TSS: You’ve had your share of fights while touring with Oxbow, most notably the incident with a member of Austin-based rock band Amplified Heat. In the promoter’s version of that event, which you posted on Oxbow’s website (, he states “Eugene is definitely the kind of person who is looking for a fight. He claims he doesn't start them, but he is certainly looking for them. He revels in it. He will even use logic to argue why he started the fight. It's pretty astounding and challenging to deal with.” What is your general reaction to that statement?

ER: Well, with me it’s an issue of variance. We all have different skills in our quivers, and at any time we may choose to use negotiation, accommodation, confrontation or the threat of confrontation, etc. According to him I too willingly availed myself of the negotiation through confrontation method. If you read that whole string…we aggressively disagreed. For example, if there’s a guy sitting in that booth over there talking at the top of his lungs while we try to talk or eat, I’m telling him to shut up 100% of the time. Does that mean I’m looking for a fight? What does the average person do in that situation? Do you complain to the waitress? Move your seat? Do you suffer? I’m a firm believer in sharing the suffering, especially in situations where the other guy really should have known better. This guy in Amplified Heat was a musician and really should have known better. By standing a few feet from the stage talking loudly to his friend about guitar equipment during our set, he was communicating in a language that I felt needed to be answered in the same language. And it’s like I told the guy afterwards, disrespect begets disrespect.

TSS: When I read that statement I think that he is trying to say that while you don’t go looking for fights per se, you position yourself in such a way that fights are likely to happen. In reading the book I see parallels between this accusation and what people like Tank Abbott and Patrick from Beacon do. While they don’t openly challenge others on the street, they put themselves in positions where others will challenge them and they can justifiably engage in a fight. Do you put yourself in this category?

ER: Nope.

TSS: What do you think of guys who do?

ER: I don’t think that any of those guys like Patrick or Tank think of themselves as anything less than superheroes. I got to see Tank work, and after he consumed a bottle of vodka he picked out a guy at the bar. Had I not redirected it somehow it was clear that something was going to happen with this guy and he fully deserved it. The guy was a douche bag and you could tell and with very little effort you could set this guy up to where he was about to make a serious judgment error. Like Tank said when guys call him fat or whatever, that is all it takes to get things going. This guy was like super tan, maybe 265 lbs. and Tank was just itching.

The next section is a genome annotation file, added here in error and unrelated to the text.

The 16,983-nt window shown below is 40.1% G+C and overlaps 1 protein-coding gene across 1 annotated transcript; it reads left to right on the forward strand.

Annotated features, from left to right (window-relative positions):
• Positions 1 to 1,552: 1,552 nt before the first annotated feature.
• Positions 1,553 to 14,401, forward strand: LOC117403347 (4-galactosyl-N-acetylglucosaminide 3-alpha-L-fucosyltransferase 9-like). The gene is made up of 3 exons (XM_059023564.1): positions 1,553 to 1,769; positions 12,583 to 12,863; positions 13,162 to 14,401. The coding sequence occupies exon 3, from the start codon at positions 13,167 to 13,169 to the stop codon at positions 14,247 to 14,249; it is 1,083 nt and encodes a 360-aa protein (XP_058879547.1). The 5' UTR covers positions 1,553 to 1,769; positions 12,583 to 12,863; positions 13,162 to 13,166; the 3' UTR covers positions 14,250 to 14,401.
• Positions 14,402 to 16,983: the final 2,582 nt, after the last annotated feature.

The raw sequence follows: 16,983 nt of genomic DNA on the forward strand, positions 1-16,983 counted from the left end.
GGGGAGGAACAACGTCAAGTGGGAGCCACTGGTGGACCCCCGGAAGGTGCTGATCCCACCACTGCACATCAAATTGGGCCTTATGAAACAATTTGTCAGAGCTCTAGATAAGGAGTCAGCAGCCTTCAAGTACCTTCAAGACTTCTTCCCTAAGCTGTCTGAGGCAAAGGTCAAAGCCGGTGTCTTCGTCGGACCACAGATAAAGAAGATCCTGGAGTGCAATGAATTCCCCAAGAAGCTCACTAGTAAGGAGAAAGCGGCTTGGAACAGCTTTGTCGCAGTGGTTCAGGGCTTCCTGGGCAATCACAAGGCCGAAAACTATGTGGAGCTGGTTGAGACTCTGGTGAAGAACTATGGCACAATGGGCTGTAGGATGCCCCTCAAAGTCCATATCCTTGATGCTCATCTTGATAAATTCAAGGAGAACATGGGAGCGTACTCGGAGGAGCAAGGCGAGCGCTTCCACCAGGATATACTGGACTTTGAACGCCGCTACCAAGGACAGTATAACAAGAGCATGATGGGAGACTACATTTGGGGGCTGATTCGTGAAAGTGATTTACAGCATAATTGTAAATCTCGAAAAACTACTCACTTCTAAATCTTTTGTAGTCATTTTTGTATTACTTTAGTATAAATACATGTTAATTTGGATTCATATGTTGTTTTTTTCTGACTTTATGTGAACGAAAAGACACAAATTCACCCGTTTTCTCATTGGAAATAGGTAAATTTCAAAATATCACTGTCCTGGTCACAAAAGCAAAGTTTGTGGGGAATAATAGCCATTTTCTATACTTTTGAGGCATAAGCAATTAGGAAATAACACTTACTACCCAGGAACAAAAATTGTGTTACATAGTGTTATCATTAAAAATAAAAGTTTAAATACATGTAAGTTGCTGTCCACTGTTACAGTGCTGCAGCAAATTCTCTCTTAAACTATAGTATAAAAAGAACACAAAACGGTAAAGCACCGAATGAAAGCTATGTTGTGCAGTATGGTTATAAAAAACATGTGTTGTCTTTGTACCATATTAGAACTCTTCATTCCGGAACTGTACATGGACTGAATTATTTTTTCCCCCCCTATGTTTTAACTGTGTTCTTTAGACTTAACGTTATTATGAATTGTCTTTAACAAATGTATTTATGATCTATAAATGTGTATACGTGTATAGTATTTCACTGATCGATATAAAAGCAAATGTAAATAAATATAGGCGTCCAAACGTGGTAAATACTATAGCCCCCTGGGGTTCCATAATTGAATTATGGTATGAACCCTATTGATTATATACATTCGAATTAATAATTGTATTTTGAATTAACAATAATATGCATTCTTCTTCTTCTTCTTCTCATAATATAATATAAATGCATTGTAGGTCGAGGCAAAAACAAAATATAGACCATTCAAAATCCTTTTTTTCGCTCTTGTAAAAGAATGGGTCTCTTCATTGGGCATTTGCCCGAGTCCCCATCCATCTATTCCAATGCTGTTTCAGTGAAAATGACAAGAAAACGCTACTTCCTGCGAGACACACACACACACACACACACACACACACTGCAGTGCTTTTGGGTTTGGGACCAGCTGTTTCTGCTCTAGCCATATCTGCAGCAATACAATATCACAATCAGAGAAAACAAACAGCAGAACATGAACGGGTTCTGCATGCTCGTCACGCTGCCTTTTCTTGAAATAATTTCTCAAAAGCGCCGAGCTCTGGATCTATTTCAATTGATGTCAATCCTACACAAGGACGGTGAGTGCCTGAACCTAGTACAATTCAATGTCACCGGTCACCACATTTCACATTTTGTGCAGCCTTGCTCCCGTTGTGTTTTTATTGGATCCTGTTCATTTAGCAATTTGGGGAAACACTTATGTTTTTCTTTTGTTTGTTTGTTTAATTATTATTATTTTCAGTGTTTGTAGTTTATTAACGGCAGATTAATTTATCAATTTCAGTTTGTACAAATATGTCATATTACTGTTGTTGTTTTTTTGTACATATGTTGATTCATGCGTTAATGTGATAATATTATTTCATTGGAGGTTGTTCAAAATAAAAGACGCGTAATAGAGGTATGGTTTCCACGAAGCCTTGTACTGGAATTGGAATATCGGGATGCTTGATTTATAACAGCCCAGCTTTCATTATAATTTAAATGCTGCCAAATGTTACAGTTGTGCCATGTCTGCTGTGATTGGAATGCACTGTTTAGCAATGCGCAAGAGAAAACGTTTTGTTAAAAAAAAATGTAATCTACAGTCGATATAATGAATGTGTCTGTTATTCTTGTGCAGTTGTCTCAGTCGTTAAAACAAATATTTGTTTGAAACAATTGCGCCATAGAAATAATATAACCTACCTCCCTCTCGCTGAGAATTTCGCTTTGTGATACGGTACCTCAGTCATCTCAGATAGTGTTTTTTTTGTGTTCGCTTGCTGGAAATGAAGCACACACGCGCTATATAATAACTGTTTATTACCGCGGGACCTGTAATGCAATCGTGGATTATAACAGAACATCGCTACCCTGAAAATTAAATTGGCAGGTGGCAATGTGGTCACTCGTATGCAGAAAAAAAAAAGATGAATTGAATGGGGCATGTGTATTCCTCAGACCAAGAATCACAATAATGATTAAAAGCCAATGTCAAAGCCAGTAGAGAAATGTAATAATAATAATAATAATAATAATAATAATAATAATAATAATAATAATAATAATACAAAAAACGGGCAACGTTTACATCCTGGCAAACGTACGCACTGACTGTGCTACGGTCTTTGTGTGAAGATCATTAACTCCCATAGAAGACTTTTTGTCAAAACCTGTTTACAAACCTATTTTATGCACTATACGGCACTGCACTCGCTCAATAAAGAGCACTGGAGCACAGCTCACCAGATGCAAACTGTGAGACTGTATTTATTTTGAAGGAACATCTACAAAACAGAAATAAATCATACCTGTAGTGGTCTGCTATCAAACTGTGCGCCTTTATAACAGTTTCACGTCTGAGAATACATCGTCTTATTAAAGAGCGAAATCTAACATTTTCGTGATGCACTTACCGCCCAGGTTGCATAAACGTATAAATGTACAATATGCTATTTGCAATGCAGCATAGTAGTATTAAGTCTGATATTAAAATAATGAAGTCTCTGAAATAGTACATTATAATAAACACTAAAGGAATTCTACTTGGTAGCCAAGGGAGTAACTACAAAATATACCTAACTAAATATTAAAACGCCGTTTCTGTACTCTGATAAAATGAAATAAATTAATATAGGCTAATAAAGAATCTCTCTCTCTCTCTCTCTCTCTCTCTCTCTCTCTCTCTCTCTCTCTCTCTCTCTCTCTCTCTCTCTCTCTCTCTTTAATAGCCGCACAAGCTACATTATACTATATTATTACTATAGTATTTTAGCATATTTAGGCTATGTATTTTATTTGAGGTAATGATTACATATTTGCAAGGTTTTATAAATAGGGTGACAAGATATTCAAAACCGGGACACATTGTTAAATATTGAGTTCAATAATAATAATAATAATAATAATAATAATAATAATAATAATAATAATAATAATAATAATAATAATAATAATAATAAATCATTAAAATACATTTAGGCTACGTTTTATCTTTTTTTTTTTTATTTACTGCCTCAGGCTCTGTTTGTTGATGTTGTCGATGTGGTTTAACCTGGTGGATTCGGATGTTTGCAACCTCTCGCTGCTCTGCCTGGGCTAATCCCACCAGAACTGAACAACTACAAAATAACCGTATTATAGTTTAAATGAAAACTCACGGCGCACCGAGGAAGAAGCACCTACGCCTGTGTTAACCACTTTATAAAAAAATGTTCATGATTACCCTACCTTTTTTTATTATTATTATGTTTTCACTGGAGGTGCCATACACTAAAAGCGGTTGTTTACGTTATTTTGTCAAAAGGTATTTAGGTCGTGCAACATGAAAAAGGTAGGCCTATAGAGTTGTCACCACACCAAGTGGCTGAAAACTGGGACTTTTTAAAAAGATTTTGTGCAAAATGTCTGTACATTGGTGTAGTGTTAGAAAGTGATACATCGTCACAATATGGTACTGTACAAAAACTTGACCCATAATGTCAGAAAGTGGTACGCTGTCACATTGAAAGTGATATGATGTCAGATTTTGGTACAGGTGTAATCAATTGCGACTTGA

Guys like Tank and Patrick are very different from guys like BJ Penn. BJ Penn’s deal is to go to a bar, walk up to the biggest guy, and say “you’re standing in my spot.” Then the guy moves and he says “yeah, that’s my spot too” (laughs). That’s very different from Tank…in legalistic terms you could say that guys like Tank and Patrick are entrapping people, but you can’t entrap someone that isn’t prone to being entrapped.

TSS: Like Patrick states in the book, “The way this works karmically is that those in need of a beating will always find those who need to give one.”

ER: Yep.

TSS: And do you agree or disagree with that statement?

ER: I agree (laughs)! It seems to be the case, like dance partners or a romance these things seem to be intuitively chosen somehow.

TSS: So is this a biological imperative? Is it social? What are the origins of this relationship?

ER: I don’t know. What is the sum total value of these interactions in our lives? I would say that each time I’ve been beaten it’s taught me a valuable lesson about the life that I’m living. I don’t claim that when I’ve beaten someone that it’s purely didactic. Initially when I started the book tour I think I was making that claim, that much like a superhero I was serving a positive life function for these people. This was masking the fact that this is purely incidental when I go into it. I’m not necessarily out to teach you something about yourself, I’m teaching you something about me.
I’m reminded of a situation where I was leaving a party, the cops came or whatever, and there was this biker type guy blocking my way. I ask him if he’s going to move and he flicks me off or whatever, so I drop him and the cops show up and ask me what happened. I told them he fell and they arrested him. Months later I see him in a parking lot and I try to avoid him but he comes up to me and apologized for that evening. He said I gave him exactly what he deserved…his family ran a pharmaceutical company and he offered to hook me up with health supplements or something. What I took from that exchange was that he was saying “I needed something that night, and you gave me exactly what I needed.” He learned a valuable lesson that night. And I’m not saying that is common. I’d say 80% of fights are just stupid sh*t, but most of mine clearly aren’t.
That’s what irked me about that guys characterization of me (referring to the Amplified Heat incident). I despise bullies. He made it seem like I’m that guy waiting in the alley with that biker two-step, where you tell someone “who you callin’ a faggot”, and when they say “I didn’t call anyone anything” they say “so you’re calling me a liar?” That’s not me.

To Be Continued...

Monday, January 28, 2008

BOOK REVIEW: FIGHT by Eugene S. Robinson

"Everything you wanted to know about ass-kicking but were afraid you'd get your ass kicked for asking", indeed.

Human beings, perhaps since we discovered the utility of standing upright and making a fist, have had a love/hate relationship with violence. We have managed to make use of all types in our development as a species, from mass genocide to one-on-one interpersonal conflict. While violence in and of itself is not necessarily unique to us, our ability (and perhaps need) to intellectualize violence and give it context and meaning is an essential part of our humanity. Some of the more thoughtful fans of fight sports like boxing and mixed martial arts may recognize a paradox in how we deal with the ancient art of fisticuffs: we tell each other that two people should not settle their disputes by punching each other, but we would gladly pay to see it if they are in a ring (or cage) and wear gloves.